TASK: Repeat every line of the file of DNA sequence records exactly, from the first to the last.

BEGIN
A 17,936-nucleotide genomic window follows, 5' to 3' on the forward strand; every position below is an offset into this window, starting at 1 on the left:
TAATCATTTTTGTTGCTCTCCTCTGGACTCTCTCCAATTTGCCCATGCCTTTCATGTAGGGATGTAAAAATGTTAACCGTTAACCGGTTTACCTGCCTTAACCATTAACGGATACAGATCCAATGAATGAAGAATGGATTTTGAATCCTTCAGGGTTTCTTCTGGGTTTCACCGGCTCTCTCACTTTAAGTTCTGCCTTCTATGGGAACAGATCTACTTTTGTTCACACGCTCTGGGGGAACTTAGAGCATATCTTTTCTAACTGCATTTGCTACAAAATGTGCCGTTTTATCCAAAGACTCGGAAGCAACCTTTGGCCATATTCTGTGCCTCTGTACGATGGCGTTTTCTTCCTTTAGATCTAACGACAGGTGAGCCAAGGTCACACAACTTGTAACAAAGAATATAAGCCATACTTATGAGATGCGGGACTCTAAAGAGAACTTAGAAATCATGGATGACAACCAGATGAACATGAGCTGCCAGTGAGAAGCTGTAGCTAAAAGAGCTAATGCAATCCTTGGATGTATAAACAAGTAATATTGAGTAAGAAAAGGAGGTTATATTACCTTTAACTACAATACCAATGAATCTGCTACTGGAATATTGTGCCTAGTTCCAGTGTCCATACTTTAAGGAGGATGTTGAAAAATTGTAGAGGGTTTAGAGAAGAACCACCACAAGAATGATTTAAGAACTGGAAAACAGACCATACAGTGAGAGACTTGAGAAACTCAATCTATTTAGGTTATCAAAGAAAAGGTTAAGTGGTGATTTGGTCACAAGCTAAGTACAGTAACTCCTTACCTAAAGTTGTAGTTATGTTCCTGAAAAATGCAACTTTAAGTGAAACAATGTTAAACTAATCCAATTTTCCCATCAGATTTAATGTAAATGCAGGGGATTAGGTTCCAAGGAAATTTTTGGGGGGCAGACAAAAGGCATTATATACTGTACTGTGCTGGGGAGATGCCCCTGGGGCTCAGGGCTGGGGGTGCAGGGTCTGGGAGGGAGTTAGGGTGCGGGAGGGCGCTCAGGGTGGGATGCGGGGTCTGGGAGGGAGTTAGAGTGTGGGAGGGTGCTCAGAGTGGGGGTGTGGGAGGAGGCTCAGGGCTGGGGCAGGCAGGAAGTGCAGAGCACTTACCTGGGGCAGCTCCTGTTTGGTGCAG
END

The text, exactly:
A 17,936-nucleotide genomic window follows, 5' to 3' on the forward strand; every position below is an offset into this window, starting at 1 on the left:
TAATCATTTTTGTTGCTCTCCTCTGGACTCTCTCCAATTTGCCCATGCCTTTCATGTAGGGATGTAAAAATGTTAACCGTTAACCGGTTTACCTGCCTTAACCATTAACGGATACAGATCCAATGAATGAAGAATGGATTTTGAATCCTTCAGGGTTTCTTCTGGGTTTCACCGGCTCTCTCACTTTAAGTTCTGCCTTCTATGGGAACAGATCTACTTTTGTTCACACGCTCTGGGGGAACTTAGAGCATATCTTTTCTAACTGCATTTGCTACAAAATGTGCCGTTTTATCCAAAGACTCGGAAGCAACCTTTGGCCATATTCTGTGCCTCTGTACGATGGCGTTTTCTTCCTTTAGATCTAACGACAGGTGAGCCAAGGTCACACAACTTGTAACAAAGAATATAAGCCATACTTATGAGATGCGGGACTCTAAAGAGAACTTAGAAATCATGGATGACAACCAGATGAACATGAGCTGCCAGTGAGAAGCTGTAGCTAAAAGAGCTAATGCAATCCTTGGATGTATAAACAAGTAATATTGAGTAAGAAAAGGAGGTTATATTACCTTTAACTACAATACCAATGAATCTGCTACTGGAATATTGTGCCTAGTTCCAGTGTCCATACTTTAAGGAGGATGTTGAAAAATTGTAGAGGGTTTAGAGAAGAACCACCACAAGAATGATTTAAGAACTGGAAAACAGACCATACAGTGAGAGACTTGAGAAACTCAATCTATTTAGGTTATCAAAGAAAAGGTTAAGTGGTGATTTGGTCACAAGCTAAGTACAGTAACTCCTTACCTAAAGTTGTAGTTATGTTCCTGAAAAATGCAACTTTAAGTGAAACAATGTTAAACTAATCCAATTTTCCCATCAGATTTAATGTAAATGCAGGGGATTAGGTTCCAAGGAAATTTTTGGGGGGCAGACAAAAGGCATTATATACTGTACTGTGCTGGGGAGATGCCCCTGGGGCTCAGGGCTGGGGGTGCAGGGTCTGGGAGGGAGTTAGGGTGCGGGAGGGCGCTCAGGGTGGGATGCGGGGTCTGGGAGGGAGTTAGAGTGTGGGAGGGTGCTCAGAGTGGGGGTGTGGGAGGAGGCTCAGGGCTGGGGCAGGCAGGAAGTGCAGAGCACTTACCTGGGGCAGCTCCTGTTTGGTGCAG